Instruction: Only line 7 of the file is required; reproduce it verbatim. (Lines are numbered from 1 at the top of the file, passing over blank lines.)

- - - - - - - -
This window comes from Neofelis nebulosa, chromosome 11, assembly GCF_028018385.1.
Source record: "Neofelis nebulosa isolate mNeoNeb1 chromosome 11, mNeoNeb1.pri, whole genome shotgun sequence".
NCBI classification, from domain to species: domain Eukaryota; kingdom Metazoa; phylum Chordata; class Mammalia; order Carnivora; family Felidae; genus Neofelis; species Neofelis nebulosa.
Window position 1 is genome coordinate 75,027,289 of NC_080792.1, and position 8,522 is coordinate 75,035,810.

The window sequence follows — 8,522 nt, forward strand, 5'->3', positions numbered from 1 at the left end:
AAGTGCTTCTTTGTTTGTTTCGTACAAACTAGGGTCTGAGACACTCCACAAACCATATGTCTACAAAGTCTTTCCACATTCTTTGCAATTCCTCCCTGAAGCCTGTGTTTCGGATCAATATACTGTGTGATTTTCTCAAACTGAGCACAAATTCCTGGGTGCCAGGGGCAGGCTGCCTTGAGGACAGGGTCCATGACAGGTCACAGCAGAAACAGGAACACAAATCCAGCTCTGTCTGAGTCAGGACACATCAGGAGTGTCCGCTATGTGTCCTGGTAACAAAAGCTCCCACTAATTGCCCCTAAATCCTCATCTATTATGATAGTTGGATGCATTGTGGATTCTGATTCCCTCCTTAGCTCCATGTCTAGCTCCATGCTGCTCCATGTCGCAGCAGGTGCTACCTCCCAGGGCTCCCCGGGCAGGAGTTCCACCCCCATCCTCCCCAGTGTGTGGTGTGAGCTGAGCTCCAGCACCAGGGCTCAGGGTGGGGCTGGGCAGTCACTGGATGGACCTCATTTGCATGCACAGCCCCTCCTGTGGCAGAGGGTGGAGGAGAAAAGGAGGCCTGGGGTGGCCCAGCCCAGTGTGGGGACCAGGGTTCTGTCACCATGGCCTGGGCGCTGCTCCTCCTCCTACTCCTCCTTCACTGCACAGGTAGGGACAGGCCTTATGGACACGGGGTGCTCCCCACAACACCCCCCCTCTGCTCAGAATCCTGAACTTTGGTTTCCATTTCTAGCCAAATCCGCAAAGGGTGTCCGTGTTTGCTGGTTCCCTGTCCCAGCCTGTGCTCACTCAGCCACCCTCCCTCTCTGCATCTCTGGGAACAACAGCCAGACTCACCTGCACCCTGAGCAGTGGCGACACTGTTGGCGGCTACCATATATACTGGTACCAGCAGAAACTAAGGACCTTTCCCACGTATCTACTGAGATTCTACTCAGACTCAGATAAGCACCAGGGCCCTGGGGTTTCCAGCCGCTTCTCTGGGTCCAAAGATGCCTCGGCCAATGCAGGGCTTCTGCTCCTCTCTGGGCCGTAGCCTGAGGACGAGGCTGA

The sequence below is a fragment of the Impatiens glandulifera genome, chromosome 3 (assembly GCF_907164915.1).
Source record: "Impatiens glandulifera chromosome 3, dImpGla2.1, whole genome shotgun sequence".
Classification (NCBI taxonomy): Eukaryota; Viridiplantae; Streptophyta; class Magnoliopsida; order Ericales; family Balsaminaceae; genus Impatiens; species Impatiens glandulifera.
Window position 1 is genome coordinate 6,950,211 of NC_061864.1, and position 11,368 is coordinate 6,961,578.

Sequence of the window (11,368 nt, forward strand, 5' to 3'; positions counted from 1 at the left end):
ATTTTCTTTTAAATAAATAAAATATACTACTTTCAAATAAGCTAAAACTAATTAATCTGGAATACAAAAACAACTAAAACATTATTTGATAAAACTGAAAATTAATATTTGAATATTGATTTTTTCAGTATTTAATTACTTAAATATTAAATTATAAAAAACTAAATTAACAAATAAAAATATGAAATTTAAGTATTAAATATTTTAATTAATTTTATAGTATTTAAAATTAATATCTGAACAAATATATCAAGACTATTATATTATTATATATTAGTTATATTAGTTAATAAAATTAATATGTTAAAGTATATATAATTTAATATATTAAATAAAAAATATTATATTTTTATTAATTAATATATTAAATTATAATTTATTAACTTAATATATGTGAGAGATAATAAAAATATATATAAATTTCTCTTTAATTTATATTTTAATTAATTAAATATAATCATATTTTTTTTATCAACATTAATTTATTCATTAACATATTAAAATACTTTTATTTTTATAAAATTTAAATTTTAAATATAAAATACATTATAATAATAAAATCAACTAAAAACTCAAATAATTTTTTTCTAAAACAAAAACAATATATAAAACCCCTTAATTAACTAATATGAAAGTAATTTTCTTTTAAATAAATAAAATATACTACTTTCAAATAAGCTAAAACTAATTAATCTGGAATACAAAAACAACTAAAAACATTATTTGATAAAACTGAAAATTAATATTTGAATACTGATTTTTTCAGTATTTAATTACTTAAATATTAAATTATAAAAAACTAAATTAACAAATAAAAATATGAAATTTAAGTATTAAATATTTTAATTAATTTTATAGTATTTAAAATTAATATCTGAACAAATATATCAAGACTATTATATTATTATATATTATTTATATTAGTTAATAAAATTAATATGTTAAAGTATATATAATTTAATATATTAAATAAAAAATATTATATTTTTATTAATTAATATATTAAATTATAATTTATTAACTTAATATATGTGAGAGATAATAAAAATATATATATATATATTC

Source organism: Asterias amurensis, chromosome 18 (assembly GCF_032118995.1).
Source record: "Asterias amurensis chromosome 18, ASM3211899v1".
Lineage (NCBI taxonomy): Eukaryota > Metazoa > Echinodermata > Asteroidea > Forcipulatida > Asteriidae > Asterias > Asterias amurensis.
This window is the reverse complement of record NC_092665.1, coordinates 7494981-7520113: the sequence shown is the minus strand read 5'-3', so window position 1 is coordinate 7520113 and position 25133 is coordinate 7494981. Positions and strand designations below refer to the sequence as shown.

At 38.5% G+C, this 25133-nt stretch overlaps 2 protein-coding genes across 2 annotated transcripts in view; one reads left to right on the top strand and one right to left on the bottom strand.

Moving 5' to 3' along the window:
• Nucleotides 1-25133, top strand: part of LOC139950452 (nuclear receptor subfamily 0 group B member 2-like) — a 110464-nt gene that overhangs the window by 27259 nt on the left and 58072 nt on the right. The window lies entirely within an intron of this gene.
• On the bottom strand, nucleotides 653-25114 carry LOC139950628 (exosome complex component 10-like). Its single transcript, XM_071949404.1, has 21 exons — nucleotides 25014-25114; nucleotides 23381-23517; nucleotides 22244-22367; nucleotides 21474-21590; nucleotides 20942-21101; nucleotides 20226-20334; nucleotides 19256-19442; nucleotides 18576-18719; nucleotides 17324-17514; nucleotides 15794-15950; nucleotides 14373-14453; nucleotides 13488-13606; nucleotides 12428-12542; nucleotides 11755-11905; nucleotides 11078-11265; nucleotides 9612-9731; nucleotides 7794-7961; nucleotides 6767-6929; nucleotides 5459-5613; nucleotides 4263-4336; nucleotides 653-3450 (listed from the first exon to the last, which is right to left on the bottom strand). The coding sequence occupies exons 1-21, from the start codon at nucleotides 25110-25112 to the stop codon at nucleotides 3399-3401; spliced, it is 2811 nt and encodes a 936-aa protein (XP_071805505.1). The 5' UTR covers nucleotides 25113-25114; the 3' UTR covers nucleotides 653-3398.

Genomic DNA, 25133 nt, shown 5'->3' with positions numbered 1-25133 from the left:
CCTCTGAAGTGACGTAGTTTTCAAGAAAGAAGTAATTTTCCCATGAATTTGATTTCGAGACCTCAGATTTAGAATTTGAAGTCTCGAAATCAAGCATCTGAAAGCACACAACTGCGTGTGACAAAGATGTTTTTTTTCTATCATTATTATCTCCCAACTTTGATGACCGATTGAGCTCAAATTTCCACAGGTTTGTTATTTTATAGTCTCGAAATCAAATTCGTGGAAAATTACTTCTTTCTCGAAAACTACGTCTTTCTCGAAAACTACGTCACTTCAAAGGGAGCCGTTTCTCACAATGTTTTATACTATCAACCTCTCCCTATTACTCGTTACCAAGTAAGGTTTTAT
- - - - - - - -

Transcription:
The sequence below is a fragment of the Impatiens glandulifera genome, chromosome 3 (assembly GCF_907164915.1).